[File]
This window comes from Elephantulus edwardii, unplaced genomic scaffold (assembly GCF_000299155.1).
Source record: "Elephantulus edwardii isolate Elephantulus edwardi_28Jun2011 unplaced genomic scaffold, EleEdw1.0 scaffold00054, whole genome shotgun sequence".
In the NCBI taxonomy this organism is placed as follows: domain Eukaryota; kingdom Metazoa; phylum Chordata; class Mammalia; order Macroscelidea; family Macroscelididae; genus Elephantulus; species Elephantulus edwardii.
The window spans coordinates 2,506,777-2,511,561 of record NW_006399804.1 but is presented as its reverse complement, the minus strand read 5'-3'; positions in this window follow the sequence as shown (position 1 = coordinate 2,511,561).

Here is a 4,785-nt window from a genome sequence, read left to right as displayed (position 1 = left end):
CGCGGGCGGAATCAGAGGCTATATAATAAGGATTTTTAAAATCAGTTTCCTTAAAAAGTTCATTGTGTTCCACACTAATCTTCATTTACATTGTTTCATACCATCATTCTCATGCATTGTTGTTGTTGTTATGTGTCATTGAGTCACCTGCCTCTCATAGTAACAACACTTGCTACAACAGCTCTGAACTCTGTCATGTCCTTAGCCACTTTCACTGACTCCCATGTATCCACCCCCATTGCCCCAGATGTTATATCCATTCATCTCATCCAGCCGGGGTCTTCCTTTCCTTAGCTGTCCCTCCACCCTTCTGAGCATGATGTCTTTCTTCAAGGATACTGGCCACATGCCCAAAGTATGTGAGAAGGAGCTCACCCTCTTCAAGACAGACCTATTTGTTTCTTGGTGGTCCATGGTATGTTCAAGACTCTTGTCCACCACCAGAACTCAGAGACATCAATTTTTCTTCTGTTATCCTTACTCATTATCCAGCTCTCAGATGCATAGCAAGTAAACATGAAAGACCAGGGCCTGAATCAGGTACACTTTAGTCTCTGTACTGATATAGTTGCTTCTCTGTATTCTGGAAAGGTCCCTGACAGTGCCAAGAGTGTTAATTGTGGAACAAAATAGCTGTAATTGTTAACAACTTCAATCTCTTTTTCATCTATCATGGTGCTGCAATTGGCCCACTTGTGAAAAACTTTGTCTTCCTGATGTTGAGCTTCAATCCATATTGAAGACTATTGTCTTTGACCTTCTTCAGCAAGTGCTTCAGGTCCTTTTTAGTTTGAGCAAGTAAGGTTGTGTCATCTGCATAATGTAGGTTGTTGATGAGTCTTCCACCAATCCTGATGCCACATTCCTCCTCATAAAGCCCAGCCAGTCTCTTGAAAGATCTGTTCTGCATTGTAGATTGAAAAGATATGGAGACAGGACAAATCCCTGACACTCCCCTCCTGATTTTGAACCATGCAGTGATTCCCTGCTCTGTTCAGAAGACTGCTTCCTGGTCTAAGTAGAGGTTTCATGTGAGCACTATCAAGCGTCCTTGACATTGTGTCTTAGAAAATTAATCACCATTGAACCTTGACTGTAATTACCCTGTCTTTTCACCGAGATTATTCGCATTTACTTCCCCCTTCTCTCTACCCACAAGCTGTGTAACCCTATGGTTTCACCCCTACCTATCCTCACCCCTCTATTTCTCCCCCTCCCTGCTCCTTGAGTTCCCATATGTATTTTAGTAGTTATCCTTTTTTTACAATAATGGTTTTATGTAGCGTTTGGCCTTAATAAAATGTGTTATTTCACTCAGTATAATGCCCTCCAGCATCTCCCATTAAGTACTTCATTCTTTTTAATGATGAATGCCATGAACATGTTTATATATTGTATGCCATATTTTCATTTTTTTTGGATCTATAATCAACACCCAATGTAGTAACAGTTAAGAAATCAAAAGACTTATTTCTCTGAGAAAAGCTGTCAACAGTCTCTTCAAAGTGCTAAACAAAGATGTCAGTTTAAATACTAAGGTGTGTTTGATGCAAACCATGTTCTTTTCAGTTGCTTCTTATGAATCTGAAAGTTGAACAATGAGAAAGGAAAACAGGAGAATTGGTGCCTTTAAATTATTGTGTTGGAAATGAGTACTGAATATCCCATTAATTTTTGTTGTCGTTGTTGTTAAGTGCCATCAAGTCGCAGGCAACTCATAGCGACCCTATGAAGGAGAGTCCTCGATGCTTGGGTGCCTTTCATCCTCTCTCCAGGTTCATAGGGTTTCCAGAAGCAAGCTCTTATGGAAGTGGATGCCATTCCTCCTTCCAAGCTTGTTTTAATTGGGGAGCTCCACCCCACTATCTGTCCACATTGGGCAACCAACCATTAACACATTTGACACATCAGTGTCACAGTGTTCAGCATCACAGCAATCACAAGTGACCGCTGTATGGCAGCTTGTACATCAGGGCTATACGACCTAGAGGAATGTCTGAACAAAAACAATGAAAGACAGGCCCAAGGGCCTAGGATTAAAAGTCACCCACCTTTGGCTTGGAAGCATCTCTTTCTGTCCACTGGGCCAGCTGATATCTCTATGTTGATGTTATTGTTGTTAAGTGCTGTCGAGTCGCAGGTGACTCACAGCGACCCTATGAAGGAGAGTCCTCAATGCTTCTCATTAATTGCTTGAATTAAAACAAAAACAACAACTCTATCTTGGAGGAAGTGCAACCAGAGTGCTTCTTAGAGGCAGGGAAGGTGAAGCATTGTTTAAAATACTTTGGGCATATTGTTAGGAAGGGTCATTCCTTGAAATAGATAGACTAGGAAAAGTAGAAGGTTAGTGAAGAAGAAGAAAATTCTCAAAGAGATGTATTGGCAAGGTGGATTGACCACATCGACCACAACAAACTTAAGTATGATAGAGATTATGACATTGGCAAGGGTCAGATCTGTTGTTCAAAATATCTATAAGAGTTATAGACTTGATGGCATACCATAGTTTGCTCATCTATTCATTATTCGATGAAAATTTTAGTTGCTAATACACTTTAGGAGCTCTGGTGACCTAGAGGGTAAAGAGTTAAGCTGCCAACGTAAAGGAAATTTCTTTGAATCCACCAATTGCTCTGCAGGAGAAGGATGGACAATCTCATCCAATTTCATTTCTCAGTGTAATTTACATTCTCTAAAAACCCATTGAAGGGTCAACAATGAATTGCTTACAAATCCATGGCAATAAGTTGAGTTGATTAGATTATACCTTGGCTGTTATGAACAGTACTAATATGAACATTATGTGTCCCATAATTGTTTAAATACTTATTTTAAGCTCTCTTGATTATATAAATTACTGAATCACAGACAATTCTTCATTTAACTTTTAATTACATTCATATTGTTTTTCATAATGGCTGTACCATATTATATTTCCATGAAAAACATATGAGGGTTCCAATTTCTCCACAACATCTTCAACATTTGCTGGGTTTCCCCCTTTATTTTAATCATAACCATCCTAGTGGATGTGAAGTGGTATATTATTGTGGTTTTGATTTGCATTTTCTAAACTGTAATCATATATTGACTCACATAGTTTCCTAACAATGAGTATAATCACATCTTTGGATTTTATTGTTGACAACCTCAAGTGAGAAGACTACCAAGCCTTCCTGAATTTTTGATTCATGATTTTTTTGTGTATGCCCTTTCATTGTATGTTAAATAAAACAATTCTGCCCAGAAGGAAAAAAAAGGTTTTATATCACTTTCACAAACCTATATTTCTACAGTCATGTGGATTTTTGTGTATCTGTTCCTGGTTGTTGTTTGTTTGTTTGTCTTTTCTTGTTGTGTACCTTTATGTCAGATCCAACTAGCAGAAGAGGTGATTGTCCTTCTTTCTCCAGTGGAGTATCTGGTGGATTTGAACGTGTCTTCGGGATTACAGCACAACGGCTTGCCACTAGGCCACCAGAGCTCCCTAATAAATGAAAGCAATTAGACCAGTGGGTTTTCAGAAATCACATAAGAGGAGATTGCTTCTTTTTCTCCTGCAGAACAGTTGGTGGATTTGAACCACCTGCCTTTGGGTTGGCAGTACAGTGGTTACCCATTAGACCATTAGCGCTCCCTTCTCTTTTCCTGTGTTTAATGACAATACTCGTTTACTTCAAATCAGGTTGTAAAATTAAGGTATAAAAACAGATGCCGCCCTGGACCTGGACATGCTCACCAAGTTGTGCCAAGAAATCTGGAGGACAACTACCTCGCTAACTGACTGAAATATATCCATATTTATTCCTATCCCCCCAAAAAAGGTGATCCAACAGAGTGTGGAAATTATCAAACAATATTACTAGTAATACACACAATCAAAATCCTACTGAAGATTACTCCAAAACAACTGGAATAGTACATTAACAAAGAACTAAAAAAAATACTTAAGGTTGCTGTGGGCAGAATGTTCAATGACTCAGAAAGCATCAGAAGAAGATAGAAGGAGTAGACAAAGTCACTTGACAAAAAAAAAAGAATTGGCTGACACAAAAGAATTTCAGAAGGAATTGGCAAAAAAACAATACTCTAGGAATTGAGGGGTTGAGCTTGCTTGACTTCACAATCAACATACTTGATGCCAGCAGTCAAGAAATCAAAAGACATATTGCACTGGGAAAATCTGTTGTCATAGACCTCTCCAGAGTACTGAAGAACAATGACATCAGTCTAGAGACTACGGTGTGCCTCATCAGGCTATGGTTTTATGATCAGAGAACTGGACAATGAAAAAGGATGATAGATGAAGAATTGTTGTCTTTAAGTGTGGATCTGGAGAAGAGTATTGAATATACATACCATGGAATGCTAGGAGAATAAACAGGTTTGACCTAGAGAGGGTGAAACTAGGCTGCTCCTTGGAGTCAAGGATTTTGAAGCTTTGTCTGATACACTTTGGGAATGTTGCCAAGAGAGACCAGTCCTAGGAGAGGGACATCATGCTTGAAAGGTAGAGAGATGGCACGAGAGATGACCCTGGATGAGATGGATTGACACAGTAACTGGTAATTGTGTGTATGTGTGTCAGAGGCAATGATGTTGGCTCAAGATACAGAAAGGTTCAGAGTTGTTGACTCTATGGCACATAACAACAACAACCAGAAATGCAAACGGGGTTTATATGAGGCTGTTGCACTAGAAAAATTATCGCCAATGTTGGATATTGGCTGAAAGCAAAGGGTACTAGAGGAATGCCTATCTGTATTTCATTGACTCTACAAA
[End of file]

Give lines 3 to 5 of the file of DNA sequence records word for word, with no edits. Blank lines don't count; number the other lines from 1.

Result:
In the NCBI taxonomy this organism is placed as follows: domain Eukaryota; kingdom Metazoa; phylum Chordata; class Mammalia; order Macroscelidea; family Macroscelididae; genus Elephantulus; species Elephantulus edwardii.
The window spans coordinates 2,506,777-2,511,561 of record NW_006399804.1 but is presented as its reverse complement, the minus strand read 5'-3'; positions in this window follow the sequence as shown (position 1 = coordinate 2,511,561).

Here is a 4,785-nt window from a genome sequence, read left to right as displayed (position 1 = left end):